Miquel Aguilar

Hospital Universitari Mutua de Terrassa, Terrassa, Catalonia, Spain

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Publications (26)68.66 Total impact

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    ABSTRACT: Substantia nigra hyperechogenicity (SN+) has been proposed as a risk marker of Parkinson's disease (PD). Asymptomatic LRRK2 mutation carriers (aLRRK2+), at high risk for developing PD, provide an opportunity for the study of preclinical biomarkers. To assess SN echogenicity and other echographic features in LRRK2 G2019S carriers and their clinical and imaging correlates. Transcranial sonography was performed in 26 LRRK2 G2019S PD patients, 50 first-degree relatives, 31 idiopathic PD (IPD) patients and 26 controls. SN echogenicity and other echographic features were assessed in all study subjects. Dopamine transporter imaging (DAT-SPECT) was performed in 29 first-degree relatives. 75% of the LRRK2-PD and 87.5% of the IPD showed SN+ (p = 0.087). aLRRK2+ had a higher frequency of SN+ than non carriers (58.3% vs. 25%, p = 0.039) and controls (58.3% vs. 12.5%; p = 0.002) and had a larger area of SN echogenicity than non carriers (p = 0.030) and controls (p < 0.001). The width of the third ventricle was significantly lower in LRRK2-PD than in IPD (1.9 mm [1.38; 2.75] vs. 3.0 mm [2.3; 5.3]; p = 0.003). Four out of 5 (80%) of the aLRRK2+ with an abnormal DAT-SPECT and four of the 5 (80%) of those with REM sleep behaviour disorder (RBD) had SN+. SN+ is very frequent in LRRK2-PD and aLRRK2+. Most aLRRK2 with possible surrogate markers of PD such as abnormal DAT-SPECT or RBD, also had SN+, which supports that this echofeature might be a marker of PD in these asymptomatic population. Copyright © 2015 Elsevier Ltd. All rights reserved.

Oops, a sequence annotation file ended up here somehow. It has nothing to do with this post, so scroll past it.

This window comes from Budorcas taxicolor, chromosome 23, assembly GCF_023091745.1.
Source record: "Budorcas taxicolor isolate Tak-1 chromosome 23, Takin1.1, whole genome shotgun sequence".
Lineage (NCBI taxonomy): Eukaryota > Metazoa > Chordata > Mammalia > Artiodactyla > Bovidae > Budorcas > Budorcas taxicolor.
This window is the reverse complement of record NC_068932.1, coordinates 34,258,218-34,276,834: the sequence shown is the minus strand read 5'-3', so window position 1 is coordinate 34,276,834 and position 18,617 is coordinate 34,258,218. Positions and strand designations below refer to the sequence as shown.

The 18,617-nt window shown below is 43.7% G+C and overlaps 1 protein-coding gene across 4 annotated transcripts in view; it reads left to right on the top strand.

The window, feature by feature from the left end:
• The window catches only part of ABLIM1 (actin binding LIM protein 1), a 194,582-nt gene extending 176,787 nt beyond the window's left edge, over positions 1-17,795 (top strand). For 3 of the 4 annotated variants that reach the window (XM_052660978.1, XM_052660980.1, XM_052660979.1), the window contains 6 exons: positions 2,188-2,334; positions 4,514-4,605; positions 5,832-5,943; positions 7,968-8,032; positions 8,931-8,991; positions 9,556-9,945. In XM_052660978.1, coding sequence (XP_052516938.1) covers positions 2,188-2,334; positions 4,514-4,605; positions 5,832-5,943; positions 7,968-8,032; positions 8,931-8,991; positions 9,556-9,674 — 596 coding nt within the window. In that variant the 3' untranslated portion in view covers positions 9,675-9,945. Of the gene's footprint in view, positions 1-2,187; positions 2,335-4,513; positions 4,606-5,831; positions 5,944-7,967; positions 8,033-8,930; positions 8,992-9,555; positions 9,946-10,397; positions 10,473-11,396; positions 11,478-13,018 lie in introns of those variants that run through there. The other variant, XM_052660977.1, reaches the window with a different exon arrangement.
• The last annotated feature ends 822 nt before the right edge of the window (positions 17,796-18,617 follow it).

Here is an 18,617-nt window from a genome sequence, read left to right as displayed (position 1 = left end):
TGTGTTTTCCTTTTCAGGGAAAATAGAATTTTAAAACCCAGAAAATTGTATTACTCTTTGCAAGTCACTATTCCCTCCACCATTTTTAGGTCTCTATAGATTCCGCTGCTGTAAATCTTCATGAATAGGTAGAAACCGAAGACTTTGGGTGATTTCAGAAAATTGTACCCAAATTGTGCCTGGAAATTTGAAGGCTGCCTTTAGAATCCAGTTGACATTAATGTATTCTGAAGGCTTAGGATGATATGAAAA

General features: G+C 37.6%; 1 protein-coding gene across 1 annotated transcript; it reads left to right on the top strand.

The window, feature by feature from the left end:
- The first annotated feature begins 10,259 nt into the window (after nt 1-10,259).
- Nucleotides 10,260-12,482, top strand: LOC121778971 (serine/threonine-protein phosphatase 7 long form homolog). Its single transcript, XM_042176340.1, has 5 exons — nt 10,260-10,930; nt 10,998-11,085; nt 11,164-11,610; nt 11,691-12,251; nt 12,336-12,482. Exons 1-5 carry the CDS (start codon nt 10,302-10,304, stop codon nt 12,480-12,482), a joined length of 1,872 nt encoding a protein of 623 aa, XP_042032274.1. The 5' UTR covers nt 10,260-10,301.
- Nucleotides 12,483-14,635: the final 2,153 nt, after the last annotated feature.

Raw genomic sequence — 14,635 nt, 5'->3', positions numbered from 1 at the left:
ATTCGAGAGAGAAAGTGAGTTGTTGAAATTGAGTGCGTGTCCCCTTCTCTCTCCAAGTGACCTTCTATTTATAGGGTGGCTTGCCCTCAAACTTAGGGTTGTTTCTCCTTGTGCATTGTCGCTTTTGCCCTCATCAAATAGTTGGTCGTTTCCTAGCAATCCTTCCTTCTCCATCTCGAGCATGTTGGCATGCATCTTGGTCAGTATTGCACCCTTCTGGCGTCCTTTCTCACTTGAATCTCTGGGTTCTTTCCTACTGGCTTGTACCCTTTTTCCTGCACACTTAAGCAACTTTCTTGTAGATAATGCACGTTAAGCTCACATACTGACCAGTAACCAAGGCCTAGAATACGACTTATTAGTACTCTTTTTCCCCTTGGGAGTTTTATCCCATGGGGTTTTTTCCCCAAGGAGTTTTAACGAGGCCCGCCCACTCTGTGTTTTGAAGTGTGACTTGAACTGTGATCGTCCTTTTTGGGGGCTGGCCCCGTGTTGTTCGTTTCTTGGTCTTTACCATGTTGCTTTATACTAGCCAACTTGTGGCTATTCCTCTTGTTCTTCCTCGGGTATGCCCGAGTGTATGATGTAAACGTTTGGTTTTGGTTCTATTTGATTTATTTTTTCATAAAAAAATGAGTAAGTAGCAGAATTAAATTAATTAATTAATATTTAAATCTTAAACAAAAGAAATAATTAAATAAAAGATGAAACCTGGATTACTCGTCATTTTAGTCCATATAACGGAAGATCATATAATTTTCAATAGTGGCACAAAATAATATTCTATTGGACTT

Parkinsonism & Related Disorders 08/2015; 10.1016/j.parkreldis.2015.08.007. DOI:10.1016/j.parkreldis.2015.08.007 · 4.13 Impact Factor
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    ABSTRACT: Nonmotor symptoms (NMS) in Parkinson's disease (PD) can precede onset of motor symptoms. Relationship between premotor symptoms onset and motor features is limited. Our aim is to describe the presence and perceived onset of NMS in PD as well as their possible association with motor phenotype. Presence and onset of NMS were assessed by a custom-made questionnaire in 109 newly diagnosed untreated PD patients and 107 controls from 11 Spanish and Austrian centers. Seventeen of thirty-one NMS were more common in patients than controls (P < 0.05). They were usually mild and frequently reported to occur at different time-spans before motor symptoms. Anhedonia, apathy, memory complaints, and inattention occurred more frequently during the 2-year premotor period. Those reported more frequently in the 2- to 10-year premotor period were smell loss, mood disturbances, taste loss, excessive sweating, fatigue, and pain. Constipation, dream-enacting behavior, excessive daytime sleepiness, and postprandial fullness were frequently perceived more than 10 years before motor symptoms. No correlation between NMS burden and motor severity, age, or gender was observed. NMS associated in four clusters: rapid eye movement sleep behavior disorder symptoms-constipation, cognition-related, mood-related, and sensory clusters. No cluster was associated with a specific motor phenotype or severity. NMS are common in early unmedicated PD and frequently reported to occur in the premotor period. They are generally mild, but a patient subgroup showed high NMS burden mainly resulting from cognition-related symptoms. Certain NMS when present at the time of assessment or in the premotor stage, either alone or in combination, allowed discriminating PD from controls. © 2014 International Parkinson and Movement Disorder Society